I think it is worth adding a small bit of perspective to this analysis. We’ve all had the experience of seeing a replay go the “wrong” way. We’ve all felt like our boys have gotten jobbed. We’ve been Wednesday night’s Dodgers’ fans. We begin to question the whole endeavor.

But we might benefit from recalling how frustrating it was, in the era of slo-mo and hi-def, to know that a call on the field was wrong, to be able to see it right there, and then have to watch as a baserunner trudged back to the dugout when he should have been on base, or as a pitcher was left to contend with a runner who should have been erased by a tag. It felt unfair. It felt silly. It felt like an injustice. We’re sometimes bored and angry now, but we were also bored and angry then! And it isn’t costing us that much. The season isn’t done, but so far, 2018 is following a trend of replay times decreasing as the years go on.

These aren’t huge numbers to begin with; I doubt even a close observers could perceive the difference between 2015’s average replay time of 1.85 minutes and 2017’s 1.46. But it isn’t ballooning out the other way, either. Through May 31, MLB was on pace for 1,285 replays, which would be the lowest number since replay was expanded in 2014. That could change, of course, but it hasn’t been so bad so far. It’s an attempt to get things more right more often.

I calculated how much time each team had spent under replay review, including both those reviews they had initiated and those initiated by their opponents or by umpires, and compared that time to their total game minutes in 2018. I’ll spare you another long table, but the team that has spent the most time in replay as a percentage of their total playing time is the Blue Jays at… 0.57%. That’s a little more than 58 minutes across all their games, and theirs is the worst of it.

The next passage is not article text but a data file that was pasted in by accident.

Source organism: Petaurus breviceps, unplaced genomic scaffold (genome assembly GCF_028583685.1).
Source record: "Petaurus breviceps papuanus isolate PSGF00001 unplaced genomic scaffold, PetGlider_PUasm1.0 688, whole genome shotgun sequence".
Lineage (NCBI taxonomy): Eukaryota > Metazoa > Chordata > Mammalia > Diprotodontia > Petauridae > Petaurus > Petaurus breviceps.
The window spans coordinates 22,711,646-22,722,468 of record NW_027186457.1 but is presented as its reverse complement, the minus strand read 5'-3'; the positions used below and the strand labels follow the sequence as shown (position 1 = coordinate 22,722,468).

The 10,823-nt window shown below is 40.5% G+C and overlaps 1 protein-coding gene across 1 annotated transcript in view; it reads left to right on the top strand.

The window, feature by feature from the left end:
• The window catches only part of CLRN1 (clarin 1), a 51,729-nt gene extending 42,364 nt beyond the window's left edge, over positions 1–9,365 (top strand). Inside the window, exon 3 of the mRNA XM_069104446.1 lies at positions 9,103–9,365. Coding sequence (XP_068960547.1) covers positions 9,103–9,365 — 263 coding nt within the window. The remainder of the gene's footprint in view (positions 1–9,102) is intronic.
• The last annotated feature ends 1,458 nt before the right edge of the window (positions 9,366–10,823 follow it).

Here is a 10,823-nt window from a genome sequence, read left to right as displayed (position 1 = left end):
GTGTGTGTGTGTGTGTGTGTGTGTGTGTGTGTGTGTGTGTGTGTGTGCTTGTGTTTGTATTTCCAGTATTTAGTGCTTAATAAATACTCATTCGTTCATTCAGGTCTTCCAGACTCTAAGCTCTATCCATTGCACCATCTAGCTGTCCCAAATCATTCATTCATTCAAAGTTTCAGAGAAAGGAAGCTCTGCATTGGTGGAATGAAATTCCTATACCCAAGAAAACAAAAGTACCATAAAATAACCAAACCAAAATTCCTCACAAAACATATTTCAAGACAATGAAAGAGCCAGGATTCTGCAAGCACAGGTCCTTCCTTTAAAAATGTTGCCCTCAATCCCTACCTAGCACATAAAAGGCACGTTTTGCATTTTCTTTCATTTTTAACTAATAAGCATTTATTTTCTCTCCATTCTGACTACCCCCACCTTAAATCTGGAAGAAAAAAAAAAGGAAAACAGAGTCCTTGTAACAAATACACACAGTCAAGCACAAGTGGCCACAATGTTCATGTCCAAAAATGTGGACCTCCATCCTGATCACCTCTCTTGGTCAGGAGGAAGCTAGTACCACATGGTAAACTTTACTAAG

That isn’t so bad. Replay gets things wrong from time to time; we all have bad days at work, after all, and humans remain fallible, even with slo-mo. But I’m not sure the game is well served by putting too strict a clock on justice. Not even when we’re bored and angry.

We hoped you liked reading Replay Is Fine, Everyone by Meg Rowley!

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Meg is the managing editor of FanGraphs, the host of FanGraphs Audio, and the co-co-host of Effectively Wild. Her work has previously appeared at Baseball Prospectus, Lookout Landing, and Just A Bit Outside.

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One change I think that would benefit fans and MLB is to have an official twitter account that, for every replay challenge, posts the screenshot or short clip that convinced the umpires in New York to make the call they did.

Given the amount of challenges we have, and the willingness of young, tech-savvy workers to intern with MLB, I don’t think this would be difficult to implement. It provides a public check on MLB’s rulings while providing fans an explanation.


MLB has a feature that does this on their website under videos. The tag is Definitive Angle and it shows the specific footage that determined the result of every replay challenge

Just no one knows about it

Check it out here:

This is important because sometimes the definitive angle does not belong to one broadcast or another of even both.